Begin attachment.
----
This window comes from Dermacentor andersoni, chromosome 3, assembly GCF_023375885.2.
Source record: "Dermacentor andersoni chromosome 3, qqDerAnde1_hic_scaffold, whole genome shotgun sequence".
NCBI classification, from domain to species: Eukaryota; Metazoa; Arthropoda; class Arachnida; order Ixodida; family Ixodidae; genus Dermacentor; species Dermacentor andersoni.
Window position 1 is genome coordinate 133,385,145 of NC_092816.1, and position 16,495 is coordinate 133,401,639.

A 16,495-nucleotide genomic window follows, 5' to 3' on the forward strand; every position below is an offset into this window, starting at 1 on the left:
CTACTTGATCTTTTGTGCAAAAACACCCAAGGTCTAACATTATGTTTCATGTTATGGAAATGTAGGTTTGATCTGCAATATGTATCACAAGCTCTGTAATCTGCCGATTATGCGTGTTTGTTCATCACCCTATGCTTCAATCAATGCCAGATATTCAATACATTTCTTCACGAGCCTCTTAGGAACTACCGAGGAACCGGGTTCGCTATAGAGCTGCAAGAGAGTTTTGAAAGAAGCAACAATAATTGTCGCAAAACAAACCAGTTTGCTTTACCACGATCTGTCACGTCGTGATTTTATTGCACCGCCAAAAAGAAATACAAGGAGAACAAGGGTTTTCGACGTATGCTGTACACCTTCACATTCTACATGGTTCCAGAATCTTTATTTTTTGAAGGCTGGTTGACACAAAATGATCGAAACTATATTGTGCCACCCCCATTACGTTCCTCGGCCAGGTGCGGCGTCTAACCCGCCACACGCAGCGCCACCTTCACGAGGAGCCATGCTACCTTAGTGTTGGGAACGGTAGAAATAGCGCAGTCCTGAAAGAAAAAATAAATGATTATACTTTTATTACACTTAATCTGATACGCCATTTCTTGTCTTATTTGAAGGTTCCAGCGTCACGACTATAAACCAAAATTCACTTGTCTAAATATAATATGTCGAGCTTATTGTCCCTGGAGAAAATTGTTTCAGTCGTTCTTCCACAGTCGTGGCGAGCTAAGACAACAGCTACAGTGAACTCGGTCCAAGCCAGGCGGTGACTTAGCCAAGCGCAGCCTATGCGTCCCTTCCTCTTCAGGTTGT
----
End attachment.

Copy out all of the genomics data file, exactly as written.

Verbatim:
This window comes from Dermacentor andersoni, chromosome 3, assembly GCF_023375885.2.
Source record: "Dermacentor andersoni chromosome 3, qqDerAnde1_hic_scaffold, whole genome shotgun sequence".
NCBI classification, from domain to species: Eukaryota; Metazoa; Arthropoda; class Arachnida; order Ixodida; family Ixodidae; genus Dermacentor; species Dermacentor andersoni.
Window position 1 is genome coordinate 133,385,145 of NC_092816.1, and position 16,495 is coordinate 133,401,639.

A 16,495-nucleotide genomic window follows, 5' to 3' on the forward strand; every position below is an offset into this window, starting at 1 on the left:
CTACTTGATCTTTTGTGCAAAAACACCCAAGGTCTAACATTATGTTTCATGTTATGGAAATGTAGGTTTGATCTGCAATATGTATCACAAGCTCTGTAATCTGCCGATTATGCGTGTTTGTTCATCACCCTATGCTTCAATCAATGCCAGATATTCAATACATTTCTTCACGAGCCTCTTAGGAACTACCGAGGAACCGGGTTCGCTATAGAGCTGCAAGAGAGTTTTGAAAGAAGCAACAATAATTGTCGCAAAACAAACCAGTTTGCTTTACCACGATCTGTCACGTCGTGATTTTATTGCACCGCCAAAAAGAAATACAAGGAGAACAAGGGTTTTCGACGTATGCTGTACACCTTCACATTCTACATGGTTCCAGAATCTTTATTTTTTGAAGGCTGGTTGACACAAAATGATCGAAACTATATTGTGCCACCCCCATTACGTTCCTCGGCCAGGTGCGGCGTCTAACCCGCCACACGCAGCGCCACCTTCACGAGGAGCCATGCTACCTTAGTGTTGGGAACGGTAGAAATAGCGCAGTCCTGAAAGAAAAAATAAATGATTATACTTTTATTACACTTAATCTGATACGCCATTTCTTGTCTTATTTGAAGGTTCCAGCGTCACGACTATAAACCAAAATTCACTTGTCTAAATATAATATGTCGAGCTTATTGTCCCTGGAGAAAATTGTTTCAGTCGTTCTTCCACAGTCGTGGCGAGCTAAGACAACAGCTACAGTGAACTCGGTCCAAGCCAGGCGGTGACTTAGCCAAGCGCAGCCTATGCGTCCCTTCCTCTTCAGGTTGT